Sema (A Tale of the Northern Clan) now on Penumbra

Few things make me happier than knowing my work is appreciated.

By editors and publishers.

Readers, definitely. Other authors, oh yeah.

And editors and publishers? Yeah, you betcha.

Such is the case with Sema (A Tale of the Northern Clan).

The Northern Clan stories started out quite differently. The first one, written in the early 1970s, dealt with someone becoming aware of their magical powers and realizing the responsibility their use entailed.

What is it based on? Well, first, myself and my experiences (I’ve often stated I write autobiography).

Do I think I have magical powers?

Of course I have magical powers. I write stories, don’t I? What can be more magical than that?

And specifically, the story is a metaphor of growing up, becoming aware of one’s needs, abilities, and responsibilities in the world. More than growing hair in funny places, the original Tale of the Northern Clan was written before the concept of a Northern Clan existed and simply dealt with dealing with new feelings, new wants and desires, and deciding whether they would rule your life or you’d rule them in your life.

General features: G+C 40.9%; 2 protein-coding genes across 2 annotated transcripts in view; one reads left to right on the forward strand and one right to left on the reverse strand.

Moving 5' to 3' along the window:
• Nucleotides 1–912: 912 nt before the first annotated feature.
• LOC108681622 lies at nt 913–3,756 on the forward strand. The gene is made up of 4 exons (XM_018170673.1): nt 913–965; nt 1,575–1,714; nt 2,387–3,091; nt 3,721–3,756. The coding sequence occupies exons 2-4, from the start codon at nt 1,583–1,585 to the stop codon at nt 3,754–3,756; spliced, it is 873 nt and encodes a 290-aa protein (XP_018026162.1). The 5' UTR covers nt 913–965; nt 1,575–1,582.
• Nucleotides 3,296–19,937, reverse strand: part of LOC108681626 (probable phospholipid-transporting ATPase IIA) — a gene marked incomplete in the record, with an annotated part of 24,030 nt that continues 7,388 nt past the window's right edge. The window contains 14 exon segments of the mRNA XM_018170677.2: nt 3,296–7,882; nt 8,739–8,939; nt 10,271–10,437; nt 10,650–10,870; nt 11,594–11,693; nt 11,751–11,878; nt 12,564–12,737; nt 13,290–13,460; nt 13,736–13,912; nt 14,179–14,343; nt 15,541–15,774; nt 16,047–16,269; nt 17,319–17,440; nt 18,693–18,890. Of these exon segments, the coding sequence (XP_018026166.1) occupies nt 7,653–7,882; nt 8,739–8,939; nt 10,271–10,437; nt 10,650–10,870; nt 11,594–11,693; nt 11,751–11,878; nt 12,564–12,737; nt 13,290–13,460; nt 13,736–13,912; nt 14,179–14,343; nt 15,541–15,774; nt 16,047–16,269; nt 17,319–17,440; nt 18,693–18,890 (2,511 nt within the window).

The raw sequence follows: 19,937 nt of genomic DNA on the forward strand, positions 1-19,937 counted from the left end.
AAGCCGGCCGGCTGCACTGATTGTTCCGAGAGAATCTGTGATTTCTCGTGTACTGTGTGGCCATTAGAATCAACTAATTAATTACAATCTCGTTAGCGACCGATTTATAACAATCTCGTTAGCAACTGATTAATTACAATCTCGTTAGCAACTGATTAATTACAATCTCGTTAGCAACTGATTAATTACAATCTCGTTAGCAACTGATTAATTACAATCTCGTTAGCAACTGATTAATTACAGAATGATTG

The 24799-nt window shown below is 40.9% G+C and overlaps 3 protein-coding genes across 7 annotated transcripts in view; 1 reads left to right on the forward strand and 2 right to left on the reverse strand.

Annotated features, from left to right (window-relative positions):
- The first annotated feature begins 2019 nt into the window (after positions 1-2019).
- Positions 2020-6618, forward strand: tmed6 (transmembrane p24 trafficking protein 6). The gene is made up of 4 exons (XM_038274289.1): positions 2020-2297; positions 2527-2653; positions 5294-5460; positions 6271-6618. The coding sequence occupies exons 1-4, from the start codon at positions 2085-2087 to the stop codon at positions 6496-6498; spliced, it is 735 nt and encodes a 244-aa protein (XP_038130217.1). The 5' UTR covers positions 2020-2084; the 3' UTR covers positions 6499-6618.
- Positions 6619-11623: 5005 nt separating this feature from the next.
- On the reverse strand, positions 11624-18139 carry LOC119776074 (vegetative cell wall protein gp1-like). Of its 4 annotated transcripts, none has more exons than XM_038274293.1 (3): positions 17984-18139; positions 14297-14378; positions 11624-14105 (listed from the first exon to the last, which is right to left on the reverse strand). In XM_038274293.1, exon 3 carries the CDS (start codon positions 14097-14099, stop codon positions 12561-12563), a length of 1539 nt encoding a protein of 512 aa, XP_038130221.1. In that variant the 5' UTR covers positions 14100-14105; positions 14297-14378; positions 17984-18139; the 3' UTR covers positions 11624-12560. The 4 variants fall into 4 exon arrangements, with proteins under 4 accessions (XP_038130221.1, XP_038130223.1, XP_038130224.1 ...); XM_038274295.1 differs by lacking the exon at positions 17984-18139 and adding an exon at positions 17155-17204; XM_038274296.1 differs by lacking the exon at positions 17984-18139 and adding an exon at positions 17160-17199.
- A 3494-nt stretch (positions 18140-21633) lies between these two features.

What teenager hasn’t experienced that?

For that matter, what late sixties-year-old hasn’t experienced that?

That original story received praise from early readers (we didn’t have the concept of “first readers” in the early 1970s) and I was never satisfied with it. The first version of Sema came out in 1988, went through several revisions, and now appears in Penumbra (it’s also in my Tales Told ‘Round Celestial Campfires anthology), and somewhere in the middle of Sema‘s revisions I realized it and several other stories-in-progress were all part of a single mythology and thus The Tales of the Northern Clan was born.

That original story is still in progress and should be done early Spring 2022.

Meanwhile, enjoy Sema (A Tale of the Northern Clan).

 
Enjoy!

Cold War

My first draft of Cold War is dated 22 Jul 1987 and is based on my experiences in the arctic and working for USAACRREL: United States Army Arctic and Cold Regions Research and Environmental Labs. I wrote the story for a workshop. Self-reflection and -inspection wasn’t in vogue at that time and wouldn’t be for another five or so years. Most stories presented were tech driven and bored me. The one or two character driven stories were weak because the character aspect had to break through the tech aspect.

Anyway, since then it’s been published in Midnight Zoo ’92, Horizons Science Fiction ’99, Tales Told ‘Round Celestial Campfires 2016, and Daikaijuzine Sept 2020.

Enjoy.

Cold War

Home is…south? Gotta be. Everything’s south.

Which way is south? Can’t smell it anymore. Damn compass froze, it’s so cold.